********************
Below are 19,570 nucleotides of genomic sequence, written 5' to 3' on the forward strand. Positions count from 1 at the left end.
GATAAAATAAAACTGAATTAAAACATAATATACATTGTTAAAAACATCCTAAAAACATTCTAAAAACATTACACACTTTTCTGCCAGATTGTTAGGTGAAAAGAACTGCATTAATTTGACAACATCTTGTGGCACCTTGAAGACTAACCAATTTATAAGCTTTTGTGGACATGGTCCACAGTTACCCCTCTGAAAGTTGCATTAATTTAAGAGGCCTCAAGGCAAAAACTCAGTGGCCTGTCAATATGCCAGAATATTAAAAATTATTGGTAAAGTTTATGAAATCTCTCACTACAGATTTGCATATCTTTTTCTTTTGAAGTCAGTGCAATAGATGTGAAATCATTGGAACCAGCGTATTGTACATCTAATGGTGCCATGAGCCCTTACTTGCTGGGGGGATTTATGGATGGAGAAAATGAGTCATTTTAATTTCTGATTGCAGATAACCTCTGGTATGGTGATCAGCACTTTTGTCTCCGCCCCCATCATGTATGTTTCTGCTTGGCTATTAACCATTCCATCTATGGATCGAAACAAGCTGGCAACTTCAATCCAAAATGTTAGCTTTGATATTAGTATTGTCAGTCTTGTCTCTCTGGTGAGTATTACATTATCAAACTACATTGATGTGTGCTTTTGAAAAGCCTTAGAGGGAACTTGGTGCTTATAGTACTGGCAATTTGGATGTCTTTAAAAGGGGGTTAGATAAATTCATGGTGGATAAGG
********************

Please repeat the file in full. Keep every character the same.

Below are 19,570 nucleotides of genomic sequence, written 5' to 3' on the forward strand. Positions count from 1 at the left end.
GATAAAATAAAACTGAATTAAAACATAATATACATTGTTAAAAACATCCTAAAAACATTCTAAAAACATTACACACTTTTCTGCCAGATTGTTAGGTGAAAAGAACTGCATTAATTTGACAACATCTTGTGGCACCTTGAAGACTAACCAATTTATAAGCTTTTGTGGACATGGTCCACAGTTACCCCTCTGAAAGTTGCATTAATTTAAGAGGCCTCAAGGCAAAAACTCAGTGGCCTGTCAATATGCCAGAATATTAAAAATTATTGGTAAAGTTTATGAAATCTCTCACTACAGATTTGCATATCTTTTTCTTTTGAAGTCAGTGCAATAGATGTGAAATCATTGGAACCAGCGTATTGTACATCTAATGGTGCCATGAGCCCTTACTTGCTGGGGGGATTTATGGATGGAGAAAATGAGTCATTTTAATTTCTGATTGCAGATAACCTCTGGTATGGTGATCAGCACTTTTGTCTCCGCCCCCATCATGTATGTTTCTGCTTGGCTATTAACCATTCCATCTATGGATCGAAACAAGCTGGCAACTTCAATCCAAAATGTTAGCTTTGATATTAGTATTGTCAGTCTTGTCTCTCTGGTGAGTATTACATTATCAAACTACATTGATGTGTGCTTTTGAAAAGCCTTAGAGGGAACTTGGTGCTTATAGTACTGGCAATTTGGATGTCTTTAAAAGGGGGTTAGATAAATTCATGGTGGATAAGG